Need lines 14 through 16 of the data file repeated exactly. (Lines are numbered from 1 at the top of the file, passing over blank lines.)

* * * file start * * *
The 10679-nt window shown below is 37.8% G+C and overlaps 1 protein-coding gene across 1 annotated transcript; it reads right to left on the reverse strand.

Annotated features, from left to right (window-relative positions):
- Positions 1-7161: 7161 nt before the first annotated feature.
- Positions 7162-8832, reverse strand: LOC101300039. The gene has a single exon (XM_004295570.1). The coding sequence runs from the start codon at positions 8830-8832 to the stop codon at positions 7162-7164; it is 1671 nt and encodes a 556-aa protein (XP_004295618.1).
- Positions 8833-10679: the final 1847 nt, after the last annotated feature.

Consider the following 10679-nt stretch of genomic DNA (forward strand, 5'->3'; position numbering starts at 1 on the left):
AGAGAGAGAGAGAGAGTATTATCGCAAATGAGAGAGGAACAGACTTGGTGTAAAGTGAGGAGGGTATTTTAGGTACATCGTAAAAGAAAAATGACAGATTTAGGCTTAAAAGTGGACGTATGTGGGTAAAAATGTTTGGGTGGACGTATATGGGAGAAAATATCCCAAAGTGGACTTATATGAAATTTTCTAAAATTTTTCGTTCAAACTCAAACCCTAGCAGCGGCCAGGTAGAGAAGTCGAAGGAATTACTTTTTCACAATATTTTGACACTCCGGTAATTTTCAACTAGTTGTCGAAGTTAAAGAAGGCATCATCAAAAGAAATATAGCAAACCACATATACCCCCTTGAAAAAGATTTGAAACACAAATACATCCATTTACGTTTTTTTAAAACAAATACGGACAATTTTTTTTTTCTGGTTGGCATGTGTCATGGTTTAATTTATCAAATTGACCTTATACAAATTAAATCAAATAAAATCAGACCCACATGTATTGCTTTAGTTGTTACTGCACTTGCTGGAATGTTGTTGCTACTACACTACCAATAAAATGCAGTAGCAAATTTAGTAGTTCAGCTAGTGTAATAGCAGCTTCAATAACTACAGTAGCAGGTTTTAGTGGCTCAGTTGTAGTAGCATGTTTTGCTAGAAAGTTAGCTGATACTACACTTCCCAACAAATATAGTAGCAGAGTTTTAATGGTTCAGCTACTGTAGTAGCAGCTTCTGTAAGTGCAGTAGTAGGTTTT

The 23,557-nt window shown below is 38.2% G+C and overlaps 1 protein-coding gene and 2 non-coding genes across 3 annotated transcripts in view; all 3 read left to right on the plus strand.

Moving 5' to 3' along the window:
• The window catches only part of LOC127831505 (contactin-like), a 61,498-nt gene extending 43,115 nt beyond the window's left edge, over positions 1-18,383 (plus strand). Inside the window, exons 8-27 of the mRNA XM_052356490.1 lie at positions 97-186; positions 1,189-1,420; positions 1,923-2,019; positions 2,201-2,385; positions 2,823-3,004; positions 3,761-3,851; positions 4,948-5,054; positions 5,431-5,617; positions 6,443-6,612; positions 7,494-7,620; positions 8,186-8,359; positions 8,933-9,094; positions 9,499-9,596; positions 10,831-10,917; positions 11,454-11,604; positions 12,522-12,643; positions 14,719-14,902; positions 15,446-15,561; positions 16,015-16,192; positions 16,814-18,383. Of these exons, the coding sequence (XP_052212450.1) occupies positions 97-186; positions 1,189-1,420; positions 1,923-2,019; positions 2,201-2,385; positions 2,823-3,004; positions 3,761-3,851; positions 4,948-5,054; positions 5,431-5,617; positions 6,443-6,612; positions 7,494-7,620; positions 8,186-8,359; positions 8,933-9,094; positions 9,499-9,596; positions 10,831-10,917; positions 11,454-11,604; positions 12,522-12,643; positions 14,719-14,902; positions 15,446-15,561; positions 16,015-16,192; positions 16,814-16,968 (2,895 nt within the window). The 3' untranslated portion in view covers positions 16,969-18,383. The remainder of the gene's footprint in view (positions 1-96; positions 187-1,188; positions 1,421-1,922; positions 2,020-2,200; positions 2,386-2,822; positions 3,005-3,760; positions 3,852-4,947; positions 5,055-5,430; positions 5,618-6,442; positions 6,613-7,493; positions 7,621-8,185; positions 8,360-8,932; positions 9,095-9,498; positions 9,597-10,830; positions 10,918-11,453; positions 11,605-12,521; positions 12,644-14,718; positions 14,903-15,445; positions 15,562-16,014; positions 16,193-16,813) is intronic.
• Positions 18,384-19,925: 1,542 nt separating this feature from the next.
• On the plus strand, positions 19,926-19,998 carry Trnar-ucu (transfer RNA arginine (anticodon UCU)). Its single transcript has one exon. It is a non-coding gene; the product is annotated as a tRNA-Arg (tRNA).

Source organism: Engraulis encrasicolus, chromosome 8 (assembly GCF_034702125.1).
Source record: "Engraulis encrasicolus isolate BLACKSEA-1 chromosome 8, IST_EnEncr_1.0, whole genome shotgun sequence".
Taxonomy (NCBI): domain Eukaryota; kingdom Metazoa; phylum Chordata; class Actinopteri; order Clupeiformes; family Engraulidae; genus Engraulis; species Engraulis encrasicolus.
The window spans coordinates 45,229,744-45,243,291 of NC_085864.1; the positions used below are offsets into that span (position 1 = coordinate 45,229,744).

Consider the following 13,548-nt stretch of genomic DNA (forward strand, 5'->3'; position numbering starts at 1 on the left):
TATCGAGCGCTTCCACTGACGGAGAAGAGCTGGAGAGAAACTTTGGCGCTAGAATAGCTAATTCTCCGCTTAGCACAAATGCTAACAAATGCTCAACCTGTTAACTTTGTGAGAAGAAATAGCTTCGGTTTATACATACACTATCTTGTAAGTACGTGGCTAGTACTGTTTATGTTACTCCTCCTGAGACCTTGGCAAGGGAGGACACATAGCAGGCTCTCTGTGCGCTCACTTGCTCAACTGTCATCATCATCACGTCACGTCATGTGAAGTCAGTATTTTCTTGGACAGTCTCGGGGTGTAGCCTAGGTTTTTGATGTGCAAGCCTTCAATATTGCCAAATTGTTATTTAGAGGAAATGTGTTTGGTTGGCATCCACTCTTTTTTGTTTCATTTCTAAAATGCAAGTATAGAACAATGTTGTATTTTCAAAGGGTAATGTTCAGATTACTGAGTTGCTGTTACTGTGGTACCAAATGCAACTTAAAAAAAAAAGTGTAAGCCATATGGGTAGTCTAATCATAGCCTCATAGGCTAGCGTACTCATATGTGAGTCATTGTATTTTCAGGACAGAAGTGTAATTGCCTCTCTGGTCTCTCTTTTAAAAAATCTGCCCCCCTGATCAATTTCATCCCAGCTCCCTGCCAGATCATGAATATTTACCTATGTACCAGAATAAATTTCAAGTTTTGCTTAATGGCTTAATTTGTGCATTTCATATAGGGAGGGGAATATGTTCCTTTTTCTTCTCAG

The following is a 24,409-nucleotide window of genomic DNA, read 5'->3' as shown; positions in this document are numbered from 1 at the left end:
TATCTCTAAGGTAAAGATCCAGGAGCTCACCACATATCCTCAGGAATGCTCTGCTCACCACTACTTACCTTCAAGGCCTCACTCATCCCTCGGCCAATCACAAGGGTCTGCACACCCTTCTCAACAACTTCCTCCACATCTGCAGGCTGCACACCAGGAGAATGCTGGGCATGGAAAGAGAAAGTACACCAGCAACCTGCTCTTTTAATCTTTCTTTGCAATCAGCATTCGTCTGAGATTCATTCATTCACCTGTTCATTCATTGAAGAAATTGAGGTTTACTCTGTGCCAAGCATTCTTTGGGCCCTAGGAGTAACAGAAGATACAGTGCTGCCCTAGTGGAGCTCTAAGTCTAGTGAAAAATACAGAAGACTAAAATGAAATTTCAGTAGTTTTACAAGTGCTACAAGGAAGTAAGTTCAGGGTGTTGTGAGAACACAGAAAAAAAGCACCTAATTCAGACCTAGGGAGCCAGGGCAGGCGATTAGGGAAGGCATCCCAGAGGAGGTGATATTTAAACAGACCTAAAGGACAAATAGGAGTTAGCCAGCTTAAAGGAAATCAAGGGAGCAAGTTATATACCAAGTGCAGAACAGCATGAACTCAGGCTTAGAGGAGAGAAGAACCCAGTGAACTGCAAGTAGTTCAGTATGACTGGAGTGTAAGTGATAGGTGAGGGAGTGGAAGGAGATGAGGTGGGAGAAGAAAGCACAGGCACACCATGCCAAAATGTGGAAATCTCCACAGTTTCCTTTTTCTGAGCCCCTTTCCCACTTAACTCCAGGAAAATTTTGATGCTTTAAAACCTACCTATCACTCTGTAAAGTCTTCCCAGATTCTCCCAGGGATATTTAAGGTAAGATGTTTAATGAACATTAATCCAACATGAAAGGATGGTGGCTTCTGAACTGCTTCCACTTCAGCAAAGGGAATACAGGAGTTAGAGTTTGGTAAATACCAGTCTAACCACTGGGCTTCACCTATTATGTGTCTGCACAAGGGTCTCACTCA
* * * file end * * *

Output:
Source record: "Engraulis encrasicolus isolate BLACKSEA-1 chromosome 8, IST_EnEncr_1.0, whole genome shotgun sequence".
Taxonomy (NCBI): domain Eukaryota; kingdom Metazoa; phylum Chordata; class Actinopteri; order Clupeiformes; family Engraulidae; genus Engraulis; species Engraulis encrasicolus.
The window spans coordinates 45,229,744-45,243,291 of NC_085864.1; the positions used below are offsets into that span (position 1 = coordinate 45,229,744).